Since late last century, nurses have been the most trusted profession in Australia for ethics and honesty.
Ninety four per cent of those surveyed placed nurses at the top of the list of thirty occupations.
Nurses have every reason to feel pride and satisfaction at such high public approval.
Less than a third of people trust ministers of religion and bank managers.
This will come as no surprise when the behaviours of some members of those professions has led to Royal Commissions into their industries.
The regular examples of mistrust and betrayal from these industries has lead to a lack of trust about them as professionals and especially as corporate entities.
There is a modern corporate culture that approves of lying and unfairly ripping off individuals as a price of doing business.
It is no wonder that the public are fed up with them.
Nurses are expected to act in the best interest of their patients.
And we do.
That is why nurses have sky high approval ratings.
People expect that nurses will deal with them fairly and honestly, and not take advantage of them.
And we do.
Wouldn’t it be great if government and the corporate world treated each customer like nurses do?
No gotchas in their contracts that allows the organisation to wriggle out of what they should do to make a matter right.
You would like to think that at all times they would be thinking – What would a nurse do?
The term, fiduciary trust, is derived from the philosophical ethical concept of fidelity.
Fidelity is where you are faithful to a person by demonstrating continuing loyalty and support.
Fiduciary trust is about the patient’s beliefs regarding the nurse’s motivation and intention.
Betrayal occurs when an individual is harmed by someone they trust or depend upon.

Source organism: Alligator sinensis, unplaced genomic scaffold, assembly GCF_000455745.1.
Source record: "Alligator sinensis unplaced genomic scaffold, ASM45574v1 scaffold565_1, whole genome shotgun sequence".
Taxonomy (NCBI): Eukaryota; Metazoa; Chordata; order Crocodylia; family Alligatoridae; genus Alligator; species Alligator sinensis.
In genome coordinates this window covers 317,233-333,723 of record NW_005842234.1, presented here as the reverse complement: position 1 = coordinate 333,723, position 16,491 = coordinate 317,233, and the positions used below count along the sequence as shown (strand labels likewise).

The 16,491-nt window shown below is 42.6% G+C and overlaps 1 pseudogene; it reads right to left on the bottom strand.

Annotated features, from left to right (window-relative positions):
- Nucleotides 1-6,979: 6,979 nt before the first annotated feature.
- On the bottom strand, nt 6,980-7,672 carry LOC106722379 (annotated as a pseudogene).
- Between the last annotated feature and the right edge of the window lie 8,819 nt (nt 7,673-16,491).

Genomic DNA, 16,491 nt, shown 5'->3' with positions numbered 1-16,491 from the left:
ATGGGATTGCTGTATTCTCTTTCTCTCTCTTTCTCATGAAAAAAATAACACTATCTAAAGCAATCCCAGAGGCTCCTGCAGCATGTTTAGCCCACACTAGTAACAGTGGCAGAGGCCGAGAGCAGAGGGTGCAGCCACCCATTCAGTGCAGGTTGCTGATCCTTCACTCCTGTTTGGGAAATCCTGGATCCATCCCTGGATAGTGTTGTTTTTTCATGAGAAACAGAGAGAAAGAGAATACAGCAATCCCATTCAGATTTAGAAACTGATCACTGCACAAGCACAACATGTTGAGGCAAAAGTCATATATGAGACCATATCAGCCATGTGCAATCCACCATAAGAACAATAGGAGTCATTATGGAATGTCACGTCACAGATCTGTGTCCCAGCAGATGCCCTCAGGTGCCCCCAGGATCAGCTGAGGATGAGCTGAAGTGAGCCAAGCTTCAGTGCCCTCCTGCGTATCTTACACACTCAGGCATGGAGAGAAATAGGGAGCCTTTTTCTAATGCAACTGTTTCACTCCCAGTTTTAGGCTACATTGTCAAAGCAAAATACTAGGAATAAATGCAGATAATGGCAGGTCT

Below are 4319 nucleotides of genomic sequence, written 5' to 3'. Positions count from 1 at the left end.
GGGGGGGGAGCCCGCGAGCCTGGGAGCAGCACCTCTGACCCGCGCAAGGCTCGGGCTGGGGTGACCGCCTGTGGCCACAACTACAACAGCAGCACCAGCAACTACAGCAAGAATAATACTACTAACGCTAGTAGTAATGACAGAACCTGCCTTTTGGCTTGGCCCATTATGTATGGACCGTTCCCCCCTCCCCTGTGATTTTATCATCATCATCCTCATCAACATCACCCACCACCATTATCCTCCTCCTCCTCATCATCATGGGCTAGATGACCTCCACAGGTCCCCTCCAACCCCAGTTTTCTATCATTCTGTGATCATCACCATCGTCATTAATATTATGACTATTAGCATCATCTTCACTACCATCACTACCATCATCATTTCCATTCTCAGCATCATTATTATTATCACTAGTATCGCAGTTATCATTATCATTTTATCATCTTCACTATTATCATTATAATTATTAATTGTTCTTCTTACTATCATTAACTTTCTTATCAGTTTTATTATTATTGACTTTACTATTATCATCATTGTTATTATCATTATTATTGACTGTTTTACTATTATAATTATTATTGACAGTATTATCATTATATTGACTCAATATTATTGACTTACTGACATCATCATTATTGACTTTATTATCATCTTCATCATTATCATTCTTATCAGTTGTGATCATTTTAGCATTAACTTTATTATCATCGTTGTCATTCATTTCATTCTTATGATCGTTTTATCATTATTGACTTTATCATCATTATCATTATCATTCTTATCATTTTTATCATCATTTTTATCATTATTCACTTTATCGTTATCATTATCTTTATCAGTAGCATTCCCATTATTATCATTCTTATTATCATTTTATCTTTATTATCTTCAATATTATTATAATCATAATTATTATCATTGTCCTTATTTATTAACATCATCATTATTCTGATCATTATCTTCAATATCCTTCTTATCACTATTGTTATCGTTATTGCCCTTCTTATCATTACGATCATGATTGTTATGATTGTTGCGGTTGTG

Carly Smith has looked at what type of healthcare experiences erode trust.
In the article,First, do no harm: institutional betrayal and trust in health organizations, she assessed the prevalence and impact of institutional betrayal on patient’s trust and engagement in health care.
The majority of participants in the study had experienced both negative medical experiences and institutional betrayal.
90% of hospital errors occur because of system failures and was not because an individual committed an error.
Yet the focus is invariably about the what the individual did wrong, never about the organisational processes that lead to the error.
Like bankers and others, hospital managers need to step up to the plate and respond fairly and honestly with why there are so many systemic errors.
Because hospital managers do not address institutional betrayal, patients who have experienced errors actively disengage from their health care.
They will ignore advice, not keep follow-up appointments, not fill prescriptions, etc.
It is the managers that need to fix this.
The public know that it is not the nurse who is at fault.
They know that the nurse is looking out for their interests.
Here is a piece of advice from one of the most trusted individuals in the country to hospital managers – it is your problem and you have to fix it.
Just ask any nurse what they would do.
To learn more about trust in health,
We are taking a three week break and will be back in mid-April.